Keeping a safe distance from the driver's window so as not to appear threatening (cause you know how intimidating middle age white guys can be), I approached the vehicle. The woman looked up from her phone, looked me over, determined I was harmless, and rolled down the window.
Turns out the logo is from Fellowship of the Sword, a group that it not a church, but operates revival retreats in a half dozen states, including one in the Texas Hill Country. The organization is based in West Fort Worth/White Settlement. I remember when I attended a singles group at Gateway a few years back, several people there were very excited about involvement/attending FTS activities.
Google results appear to indicate that some regard FTS as 'cult-like', though it's not clear to me whether there's any basis to that or not. I know a woman who attended a Methodist (very mainstream) retreat many years ago that had some elements I regarded as cultist, so it may just be a subjective matter of perspective. And apparently ABC News thinks all defenders of traditional marriage are Westboro Baptist sympathizers.
Comes today news from the land of Lincoln that a Federal appellate court has ruled Illinois' absolute ban on CCW to be unconstitutional. As you may know, that state is one of the last remaining that does not allow any provision for private citizens - you know, regular people - to carry concealed firearms.
Of course, the typical hue and cry from leftists, liberals and hoplophobes has followed. Apparently, if jus' folks could legally carry handguns in the Windy City, it might cause that town to have a crime problem, and people might start shooting and killing each other.
Gee, this naturally leaves me all kinds of confused, Wally, on account of since I was a little kid and stuff, I always thought it was already legal - ya' know, Bad, Bad Leroy Brown havin' that "thirty-two gun in his pocket for fun" and all...
The picture that follows is from a couple of weeks ago. After stuffing myself at Mom & Dad's for Thanksgiving, I noticed that Mother had set the bird's carcass aside on the kitchen counter, so I asked what she was going to do with it. She didn't seem too enthusiastic about stripping it down for the last bits.
So, she seemed relieved when I offered to take it home, and she bagged it up in a zip-loc for me.
Ein. The next morning, I spent about 10 minutes with a paring knife, cutting away the last meat from the bone, and ending up with about a pound or so. Then I boiled the remainder for stock.
Zwei. I cooked some wide spinach noodles, and some short-cut linguine, and set them aside.
Drei. Two carrots, peeled and wavy-cut, brought to a boil in the stock.
Vier. In a crock pot, I started with one generic (probably Aldi) can of chicken-noodle soup, to which I added a can of lowfat cream of mushroom soup.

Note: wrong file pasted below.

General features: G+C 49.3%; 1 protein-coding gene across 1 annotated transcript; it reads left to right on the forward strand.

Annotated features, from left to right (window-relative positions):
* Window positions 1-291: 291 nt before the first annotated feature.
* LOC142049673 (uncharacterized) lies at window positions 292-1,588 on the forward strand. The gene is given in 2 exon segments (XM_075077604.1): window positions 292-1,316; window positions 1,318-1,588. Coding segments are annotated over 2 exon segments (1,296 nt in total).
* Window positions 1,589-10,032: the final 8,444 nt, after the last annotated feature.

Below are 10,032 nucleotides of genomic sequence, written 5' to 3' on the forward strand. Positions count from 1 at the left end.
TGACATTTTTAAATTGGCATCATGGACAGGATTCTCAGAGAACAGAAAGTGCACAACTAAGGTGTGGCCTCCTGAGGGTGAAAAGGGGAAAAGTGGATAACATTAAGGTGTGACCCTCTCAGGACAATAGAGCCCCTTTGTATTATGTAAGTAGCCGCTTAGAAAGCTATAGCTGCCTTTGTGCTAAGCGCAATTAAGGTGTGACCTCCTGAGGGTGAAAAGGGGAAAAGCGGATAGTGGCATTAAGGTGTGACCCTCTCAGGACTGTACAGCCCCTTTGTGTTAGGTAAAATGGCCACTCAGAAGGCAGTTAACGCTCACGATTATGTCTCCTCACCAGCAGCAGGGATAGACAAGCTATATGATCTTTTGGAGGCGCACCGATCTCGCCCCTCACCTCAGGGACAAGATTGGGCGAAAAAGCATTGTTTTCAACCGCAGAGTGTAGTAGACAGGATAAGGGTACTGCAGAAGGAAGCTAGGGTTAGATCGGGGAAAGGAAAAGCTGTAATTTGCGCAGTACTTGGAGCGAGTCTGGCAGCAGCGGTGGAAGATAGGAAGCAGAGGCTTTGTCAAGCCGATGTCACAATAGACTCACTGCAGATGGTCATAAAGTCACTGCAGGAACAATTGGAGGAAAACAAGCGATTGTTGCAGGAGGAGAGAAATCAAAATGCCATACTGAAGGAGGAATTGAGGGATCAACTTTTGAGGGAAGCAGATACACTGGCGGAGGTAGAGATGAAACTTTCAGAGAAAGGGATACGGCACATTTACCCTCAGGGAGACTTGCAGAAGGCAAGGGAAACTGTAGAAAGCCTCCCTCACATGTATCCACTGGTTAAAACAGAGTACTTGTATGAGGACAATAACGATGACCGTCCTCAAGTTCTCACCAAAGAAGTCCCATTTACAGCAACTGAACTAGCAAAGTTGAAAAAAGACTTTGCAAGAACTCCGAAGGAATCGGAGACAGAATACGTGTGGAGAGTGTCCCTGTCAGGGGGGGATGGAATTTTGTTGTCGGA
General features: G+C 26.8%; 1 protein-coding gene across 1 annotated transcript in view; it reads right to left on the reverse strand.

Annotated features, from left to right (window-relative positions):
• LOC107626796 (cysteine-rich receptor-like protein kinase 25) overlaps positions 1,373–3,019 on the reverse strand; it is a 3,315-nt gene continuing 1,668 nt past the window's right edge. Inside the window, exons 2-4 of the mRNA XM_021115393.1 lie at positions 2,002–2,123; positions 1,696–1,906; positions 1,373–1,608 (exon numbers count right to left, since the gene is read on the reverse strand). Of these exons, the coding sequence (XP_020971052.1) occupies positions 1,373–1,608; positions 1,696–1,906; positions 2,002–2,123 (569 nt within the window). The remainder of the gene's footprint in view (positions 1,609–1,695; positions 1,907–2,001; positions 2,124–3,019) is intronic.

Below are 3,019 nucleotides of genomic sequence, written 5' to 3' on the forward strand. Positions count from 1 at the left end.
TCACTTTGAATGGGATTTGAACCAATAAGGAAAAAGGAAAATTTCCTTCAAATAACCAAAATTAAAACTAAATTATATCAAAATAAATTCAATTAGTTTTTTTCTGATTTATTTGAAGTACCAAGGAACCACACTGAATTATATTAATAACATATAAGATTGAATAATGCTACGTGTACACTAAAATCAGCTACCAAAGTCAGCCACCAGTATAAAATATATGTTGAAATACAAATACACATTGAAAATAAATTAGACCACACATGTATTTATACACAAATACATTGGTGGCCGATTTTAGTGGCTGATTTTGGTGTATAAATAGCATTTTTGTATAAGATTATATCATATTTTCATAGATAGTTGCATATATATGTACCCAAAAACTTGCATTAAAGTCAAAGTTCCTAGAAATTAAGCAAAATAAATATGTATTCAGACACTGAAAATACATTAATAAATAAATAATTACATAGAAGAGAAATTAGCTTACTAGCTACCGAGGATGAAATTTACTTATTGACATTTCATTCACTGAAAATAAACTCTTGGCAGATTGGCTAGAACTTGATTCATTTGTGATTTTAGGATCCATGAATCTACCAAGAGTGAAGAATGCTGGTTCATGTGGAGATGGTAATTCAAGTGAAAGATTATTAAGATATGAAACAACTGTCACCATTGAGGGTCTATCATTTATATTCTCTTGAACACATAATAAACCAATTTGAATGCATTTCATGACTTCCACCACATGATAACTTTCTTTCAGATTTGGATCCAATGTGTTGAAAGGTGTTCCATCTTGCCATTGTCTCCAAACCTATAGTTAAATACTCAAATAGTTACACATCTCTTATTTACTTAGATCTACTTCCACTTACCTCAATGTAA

Fünf. Combined the turkey bits, noodles, and carrots with the canned soup, adding the stock until the desired consistency was reached.
Sechs. Whoa, let me catch my breath - it's been a while since I got to Sechs! Sieben. A couple of Stunden in the crock pot, und...voilà!:
A tryptophantasmagoric treat!
Acht. Essen! I can't bake for shucks, since it requires precise measuring and temperatures and timing and stuff. But give me a crock pot, and a handful of ingredients, and I can always come up with some pretty good comfort food.
I thought I was in dire straits when I found that my metal box of Nabisco Premium Saltine crackers was empty. But, rummaging through the pantry, I found some Kroger thin & crispy wheat saltines as substitutes.
They are the saltines - they are the saltines that swing!
OK, it was actually my garage - although it is in serious need of a curator.
Rummaging through some boxes trying to consolidate stuff I could throw out, I came across the item pictured below, which I'm sure most of you would agree, is a work of art unto itself:
A fired .375 Holland & Holland Magnum W-W Super cartridge.
Originally named [in 1912] the .375 Belted Rimless Nitro-Express, the round was the second design to feature a 'belt' near the case head to establish headspace. Lacking a strong shoulder, it would not have been suitable for a true rimless design, and a rim would've created feeding issues from the box or blind magazines of the bolt actions that were replacing break-open double rifles.
Capable of generating over 4600 ft/pounds of muzzle energy, the .375 H&H Magnum is considered one of the most popular calibers for African game due to its versatility, and is more than enough rifle for taking any large game in North America. I wouldn't recommend it for Texas deer, unless you're lining up a half dozen side-by-side (but make sure you've got plenty of tags).
From wikipedia - the .375 H&H Mag and .338 Win. Mag
About 20 years ago, one of my customers told me he'd just sold his Ruger #1 Tropical in this caliber, for $300. I could've cried.
I guess in my dotage, I can enjoy reminiscing about the 20th century, and America.
Awhile back, the Dew posed the question: "Why does Keystone occasionally include secular music in its services?" Brandon answers the question here, stating that this church doesn't have walls to keep the popular culture out, and certainly doesn't try to keep the sacred, the good news, in. If a song is deemed to have relevance to a topic, even a song that's spiritually 'flawed', the worship & praise team will work to 'redeem' the song. Supposedly, there was much staff discussion about Drop It Like It's Hot (apparently a Snoop Dogg ditty) - the title of a recent series. The lyrics were deemed un-redeemable (I wouldn't know...), but the bass/beat was kept, in the hope that when audience members next heard it, they would associate a positive, not negative, message with it.
BTW, my 'street' name is Donn Dogg. (Like 52 year old white dudes have 'street' names...)